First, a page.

I once saw The Phil Collins 3. They were dressed as parrots. I have this thing about parrots. It’s complicated, but to cut a long story short, they weird me out a bit. TPC3’s (if I may be so familiar) first track here is a thrash metal cockerney knees up, with Vincent Price popping in at the end. Their other song is like that daft bit from Bohemian Rhapsody over the top of some pretty capable hardcore. I’ll bet you anything that they all work in IT.
There are half-a-dozen Belle and Sebastian songs that I love, but on the whole I can’t really say I like them. There’s something about them, and that Belle and Sebastian Picnic didn’t help. Anyway, they do good pop, and this sounds like something from the seventies with big farty synth, and, more importantly, seventies melodies. This is hard to describe, but you’ll know it when you hear it. I’m no expert, but is this the usual singer? Doesn’t matter to me. The middle of the record uses the Only Fools and Horses typeface, which can only be a good thing.
No, it’s not on the wrong speed. Yes, it sounds like Bis. No, it doesn’t. Yes, it sounds like Dweeb. No, hang on, this song’s totally different. Yes, it will get on most people’s nerves. No, it doesn’t get on mine. Yes, we like this, it’s crackers. No need for the sweary run-out groove.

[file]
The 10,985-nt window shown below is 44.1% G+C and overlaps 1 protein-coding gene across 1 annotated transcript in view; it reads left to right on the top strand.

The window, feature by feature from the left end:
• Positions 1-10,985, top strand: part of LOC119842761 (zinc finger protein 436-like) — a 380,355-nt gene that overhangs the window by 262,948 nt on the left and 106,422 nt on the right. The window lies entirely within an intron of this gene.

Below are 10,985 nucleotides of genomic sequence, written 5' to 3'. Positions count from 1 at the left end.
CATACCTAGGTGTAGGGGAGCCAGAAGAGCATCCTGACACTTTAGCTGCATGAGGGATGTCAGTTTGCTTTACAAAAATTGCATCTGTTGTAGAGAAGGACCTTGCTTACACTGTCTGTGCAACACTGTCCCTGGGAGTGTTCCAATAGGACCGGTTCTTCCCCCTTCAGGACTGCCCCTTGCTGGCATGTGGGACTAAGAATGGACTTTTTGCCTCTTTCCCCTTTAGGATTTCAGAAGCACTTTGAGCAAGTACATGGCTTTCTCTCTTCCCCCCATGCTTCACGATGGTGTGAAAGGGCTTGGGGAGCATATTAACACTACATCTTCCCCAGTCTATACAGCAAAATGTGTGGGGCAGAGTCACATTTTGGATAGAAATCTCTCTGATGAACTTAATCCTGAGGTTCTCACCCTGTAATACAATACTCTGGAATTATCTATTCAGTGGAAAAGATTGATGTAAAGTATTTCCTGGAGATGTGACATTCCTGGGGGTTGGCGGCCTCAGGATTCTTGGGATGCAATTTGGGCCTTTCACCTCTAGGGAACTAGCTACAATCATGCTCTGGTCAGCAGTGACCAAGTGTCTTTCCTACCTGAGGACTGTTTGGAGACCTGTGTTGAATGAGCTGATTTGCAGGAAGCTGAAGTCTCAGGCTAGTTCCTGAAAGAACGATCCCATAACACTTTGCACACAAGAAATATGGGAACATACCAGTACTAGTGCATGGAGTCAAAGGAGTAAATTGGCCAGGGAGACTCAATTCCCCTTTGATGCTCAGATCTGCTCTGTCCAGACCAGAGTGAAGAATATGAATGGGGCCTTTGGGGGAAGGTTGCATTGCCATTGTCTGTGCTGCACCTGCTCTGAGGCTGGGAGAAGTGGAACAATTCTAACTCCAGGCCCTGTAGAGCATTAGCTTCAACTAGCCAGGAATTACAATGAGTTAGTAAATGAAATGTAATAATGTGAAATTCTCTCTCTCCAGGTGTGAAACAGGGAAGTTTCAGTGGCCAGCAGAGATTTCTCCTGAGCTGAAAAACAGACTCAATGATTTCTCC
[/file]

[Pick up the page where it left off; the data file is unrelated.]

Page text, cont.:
I’ve heard a lot of good things about Tunng, so I thought I’d give them a go. They aren’t what I expected. This record is cerebral, acoustic, and quite beautiful. I get some kind of northern woodland vibe off it. I don’t know how to talk about this kind of music; it’s so much easier to talk about crackpot stuff like Trencher and Best Fwends. I like this, but I know I won’t play it much, even the pretty cool Viva Voce remix.
The insert says this is the special 14th anniversary edition of something from 1992. I says “C86ish, but slightly dull”.
Speaking of C86ish, it’s only The bloody The Loft! All the issues from the Tender Trap discussion are here, along with the even more complicated business of bands reforming. I only really liked Up the Hill and Down the Slope, but I thought I’d give this a go because it’s on the impeccable Static Caravan. It’s a little bit dull, but okay. Not a waste of money, but not something that’s going to spend a lot of time on the turntable.
The sleeve is a painting, and the artist is credited, so we like Quack Quack already. They also have a stupid name, so we like them even more. The a-side is a kind of lo-tech electronic sounding affair, all bleeps and blurts and one of those “classic” Roland drum machine. Hey, and an organ! It’s not one of those huge squelching Quintron things, but it sounds good to me!
This is why I keep buying stuff I’ve never heard of. Every now and again something comes along that’s genuinely original, interesting and fun to listen to. The b-side has two drummers, one in each channel, but isn’t as entertaining as the ‘a’.
There’s something classy about a twelve inch single. Two tracks on a side looks great, and there’s a kind of lavish indulgence about them. I’d pretty much given up on both halves of Duophonic - it seems so long since we heard from them. This is high quality laid-back electronic pop. A bit eighties in places, but none the worse for it.
Snatching the Best Name title from The Phil Collins 3 moments before the final whistle, some old-school Sub-Pop rubbish. Side a plods, side b sounds a bit like pre-death-hoax Dwarves. Cat’s Butt would eat these guys for breakfast.